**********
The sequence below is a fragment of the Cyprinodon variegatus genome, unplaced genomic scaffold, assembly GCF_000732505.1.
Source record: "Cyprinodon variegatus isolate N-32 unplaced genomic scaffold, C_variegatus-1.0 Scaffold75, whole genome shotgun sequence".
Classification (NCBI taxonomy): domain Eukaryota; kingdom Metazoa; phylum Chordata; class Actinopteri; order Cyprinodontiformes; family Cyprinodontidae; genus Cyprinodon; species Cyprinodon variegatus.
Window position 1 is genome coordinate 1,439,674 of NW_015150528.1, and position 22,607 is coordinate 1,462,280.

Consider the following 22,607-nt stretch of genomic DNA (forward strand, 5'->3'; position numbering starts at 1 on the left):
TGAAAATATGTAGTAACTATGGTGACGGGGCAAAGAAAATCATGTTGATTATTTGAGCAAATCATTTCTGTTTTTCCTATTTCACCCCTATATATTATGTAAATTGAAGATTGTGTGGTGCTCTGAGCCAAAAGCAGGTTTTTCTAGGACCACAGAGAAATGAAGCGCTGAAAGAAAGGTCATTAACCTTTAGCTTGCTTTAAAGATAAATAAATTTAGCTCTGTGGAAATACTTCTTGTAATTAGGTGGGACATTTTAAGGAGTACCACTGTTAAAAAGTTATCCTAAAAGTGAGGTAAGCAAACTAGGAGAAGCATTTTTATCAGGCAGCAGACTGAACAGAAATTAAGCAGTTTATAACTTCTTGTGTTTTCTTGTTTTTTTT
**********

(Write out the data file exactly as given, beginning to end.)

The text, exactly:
The sequence below is a fragment of the Cyprinodon variegatus genome, unplaced genomic scaffold, assembly GCF_000732505.1.
Source record: "Cyprinodon variegatus isolate N-32 unplaced genomic scaffold, C_variegatus-1.0 Scaffold75, whole genome shotgun sequence".
Classification (NCBI taxonomy): domain Eukaryota; kingdom Metazoa; phylum Chordata; class Actinopteri; order Cyprinodontiformes; family Cyprinodontidae; genus Cyprinodon; species Cyprinodon variegatus.
Window position 1 is genome coordinate 1,439,674 of NW_015150528.1, and position 22,607 is coordinate 1,462,280.

Consider the following 22,607-nt stretch of genomic DNA (forward strand, 5'->3'; position numbering starts at 1 on the left):
TGAAAATATGTAGTAACTATGGTGACGGGGCAAAGAAAATCATGTTGATTATTTGAGCAAATCATTTCTGTTTTTCCTATTTCACCCCTATATATTATGTAAATTGAAGATTGTGTGGTGCTCTGAGCCAAAAGCAGGTTTTTCTAGGACCACAGAGAAATGAAGCGCTGAAAGAAAGGTCATTAACCTTTAGCTTGCTTTAAAGATAAATAAATTTAGCTCTGTGGAAATACTTCTTGTAATTAGGTGGGACATTTTAAGGAGTACCACTGTTAAAAAGTTATCCTAAAAGTGAGGTAAGCAAACTAGGAGAAGCATTTTTATCAGGCAGCAGACTGAACAGAAATTAAGCAGTTTATAACTTCTTGTGTTTTCTTGTTTTTTTT